From lectures by civil rights leader Diane Nash and Lafayette professors to film screenings of “Selma” and “3 ½ Minutes, Ten Bullets,” the college organized has a series of events for Black History Month.
This year’s theme is “Resistance: Black Activism Through the Ages.” Several events for Black History Month, or Black Heritage Month, revolve around activism over time regarding the Civil Rights Movement or other similar movements.
The Keynote Lecture for Black Heritage Month this year was Nash, who came to speak at the college on Wednesday. Nash is a social activist who is well known for making waves in the Civil Rights Movement.
Professors at the college also gave some lectures earlier this month. Professor Jeremy Zallen kicked off the event series with his lecture, “Dungeons and Dragons of Modernity: Industrial Slavery and the Hidden Origins of Fascism in Antebellum Coal Mines.” He talked about the modern industrial institutions and technologies, and how they came to exist not in spite of slavery—as sometimes is thought—but because of it.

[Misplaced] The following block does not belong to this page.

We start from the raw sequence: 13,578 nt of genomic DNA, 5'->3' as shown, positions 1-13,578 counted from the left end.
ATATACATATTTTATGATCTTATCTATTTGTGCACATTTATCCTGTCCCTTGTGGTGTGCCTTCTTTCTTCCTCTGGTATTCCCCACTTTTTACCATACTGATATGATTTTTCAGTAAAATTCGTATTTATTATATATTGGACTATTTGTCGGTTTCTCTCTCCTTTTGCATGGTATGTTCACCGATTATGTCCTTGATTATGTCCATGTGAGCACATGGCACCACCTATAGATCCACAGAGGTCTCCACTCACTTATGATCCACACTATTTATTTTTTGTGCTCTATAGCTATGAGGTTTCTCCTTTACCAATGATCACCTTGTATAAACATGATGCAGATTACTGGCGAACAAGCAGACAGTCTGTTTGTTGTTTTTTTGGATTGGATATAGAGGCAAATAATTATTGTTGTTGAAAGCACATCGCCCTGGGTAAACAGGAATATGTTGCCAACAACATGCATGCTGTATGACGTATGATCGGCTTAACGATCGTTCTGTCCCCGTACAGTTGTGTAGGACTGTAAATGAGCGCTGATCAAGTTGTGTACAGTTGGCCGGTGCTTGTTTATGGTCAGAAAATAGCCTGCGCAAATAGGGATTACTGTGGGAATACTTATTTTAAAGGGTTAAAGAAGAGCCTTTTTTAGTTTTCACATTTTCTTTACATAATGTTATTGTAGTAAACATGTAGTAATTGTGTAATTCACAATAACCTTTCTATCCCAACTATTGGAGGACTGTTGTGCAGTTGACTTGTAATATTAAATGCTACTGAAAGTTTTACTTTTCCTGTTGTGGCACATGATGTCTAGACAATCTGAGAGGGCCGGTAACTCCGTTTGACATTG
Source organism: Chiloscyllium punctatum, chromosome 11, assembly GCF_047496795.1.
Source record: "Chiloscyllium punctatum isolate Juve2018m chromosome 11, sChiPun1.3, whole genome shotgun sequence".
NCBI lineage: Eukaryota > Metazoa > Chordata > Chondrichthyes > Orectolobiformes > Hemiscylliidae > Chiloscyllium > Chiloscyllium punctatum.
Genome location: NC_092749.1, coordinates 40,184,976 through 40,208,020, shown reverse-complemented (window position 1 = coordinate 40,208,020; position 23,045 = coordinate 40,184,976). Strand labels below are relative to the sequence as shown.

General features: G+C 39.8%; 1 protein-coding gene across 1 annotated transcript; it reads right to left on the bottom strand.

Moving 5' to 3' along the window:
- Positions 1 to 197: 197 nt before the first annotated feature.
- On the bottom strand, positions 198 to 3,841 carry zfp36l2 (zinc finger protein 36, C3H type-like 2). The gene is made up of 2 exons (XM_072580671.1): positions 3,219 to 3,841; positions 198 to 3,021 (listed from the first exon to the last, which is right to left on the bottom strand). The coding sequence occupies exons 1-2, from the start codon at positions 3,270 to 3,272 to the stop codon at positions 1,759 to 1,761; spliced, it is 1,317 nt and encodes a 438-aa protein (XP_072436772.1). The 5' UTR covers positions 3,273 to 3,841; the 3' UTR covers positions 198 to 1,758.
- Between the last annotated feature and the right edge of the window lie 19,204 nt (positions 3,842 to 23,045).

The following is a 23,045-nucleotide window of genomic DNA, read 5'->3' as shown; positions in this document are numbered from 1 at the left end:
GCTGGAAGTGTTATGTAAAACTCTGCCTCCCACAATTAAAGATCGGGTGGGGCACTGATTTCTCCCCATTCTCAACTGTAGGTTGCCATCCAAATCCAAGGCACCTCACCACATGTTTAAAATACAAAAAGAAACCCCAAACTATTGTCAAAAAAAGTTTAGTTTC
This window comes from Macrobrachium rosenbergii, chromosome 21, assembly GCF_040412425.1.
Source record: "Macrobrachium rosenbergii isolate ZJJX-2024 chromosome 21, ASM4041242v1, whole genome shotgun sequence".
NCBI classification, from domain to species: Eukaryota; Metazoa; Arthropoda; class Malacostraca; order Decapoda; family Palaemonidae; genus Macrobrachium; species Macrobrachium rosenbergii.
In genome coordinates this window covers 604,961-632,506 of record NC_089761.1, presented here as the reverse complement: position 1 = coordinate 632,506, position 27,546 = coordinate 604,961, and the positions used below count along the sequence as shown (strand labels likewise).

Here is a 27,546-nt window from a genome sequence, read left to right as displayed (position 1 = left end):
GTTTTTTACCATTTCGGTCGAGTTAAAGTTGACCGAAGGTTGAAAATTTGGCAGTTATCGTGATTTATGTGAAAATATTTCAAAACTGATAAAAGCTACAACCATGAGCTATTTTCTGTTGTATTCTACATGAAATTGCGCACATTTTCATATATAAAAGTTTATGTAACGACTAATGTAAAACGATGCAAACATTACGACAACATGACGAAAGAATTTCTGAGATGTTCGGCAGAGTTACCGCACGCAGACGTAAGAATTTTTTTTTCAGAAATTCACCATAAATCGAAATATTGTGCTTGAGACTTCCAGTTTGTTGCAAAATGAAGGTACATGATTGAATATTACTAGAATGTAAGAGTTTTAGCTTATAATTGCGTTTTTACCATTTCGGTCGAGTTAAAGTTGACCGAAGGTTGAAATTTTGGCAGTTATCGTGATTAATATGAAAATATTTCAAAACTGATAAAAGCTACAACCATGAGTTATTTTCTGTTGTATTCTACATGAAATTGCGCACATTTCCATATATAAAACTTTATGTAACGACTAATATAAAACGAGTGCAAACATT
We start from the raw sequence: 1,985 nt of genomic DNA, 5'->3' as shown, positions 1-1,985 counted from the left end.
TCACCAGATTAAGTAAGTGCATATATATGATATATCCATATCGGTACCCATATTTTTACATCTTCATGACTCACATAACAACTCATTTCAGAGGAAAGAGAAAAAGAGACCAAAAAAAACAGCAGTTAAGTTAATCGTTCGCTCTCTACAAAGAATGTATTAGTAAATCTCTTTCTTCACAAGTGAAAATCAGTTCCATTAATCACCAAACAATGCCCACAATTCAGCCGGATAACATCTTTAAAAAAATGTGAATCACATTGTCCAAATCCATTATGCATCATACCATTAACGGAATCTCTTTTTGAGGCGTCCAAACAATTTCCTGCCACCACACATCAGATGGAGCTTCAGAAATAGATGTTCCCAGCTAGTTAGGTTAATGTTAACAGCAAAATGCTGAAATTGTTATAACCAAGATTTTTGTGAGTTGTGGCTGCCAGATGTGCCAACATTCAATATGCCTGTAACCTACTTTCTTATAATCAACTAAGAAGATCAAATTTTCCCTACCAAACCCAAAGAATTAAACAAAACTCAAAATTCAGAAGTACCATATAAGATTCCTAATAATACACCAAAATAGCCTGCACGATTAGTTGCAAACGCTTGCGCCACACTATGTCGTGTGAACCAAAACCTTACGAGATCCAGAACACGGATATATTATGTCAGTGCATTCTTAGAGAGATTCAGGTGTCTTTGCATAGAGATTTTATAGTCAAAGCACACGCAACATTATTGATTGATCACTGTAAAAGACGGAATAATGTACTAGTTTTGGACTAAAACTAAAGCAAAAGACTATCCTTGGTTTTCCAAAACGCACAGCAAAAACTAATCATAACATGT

Another lecture was given last week by professor Joshua Sanborn called “Eastern Promises: The Sexualization of Ethnicity.” In his talk, he spoke about the connection between sex trafficking and Eastern European women. Sanborn said that he also “discussed the ways that the sexual exploitation of slaves in the period before the Civil War was an important part of slavery as an institution and of the criticisms of slavery launched by abolitionists” in his lecture.
Later this month, there will be a few more lectures, including one entitled “Women, Islam, and Activism” by author Jamillah Karim, who is also the former Professor of Religion at Spelman College, to be given on Monday.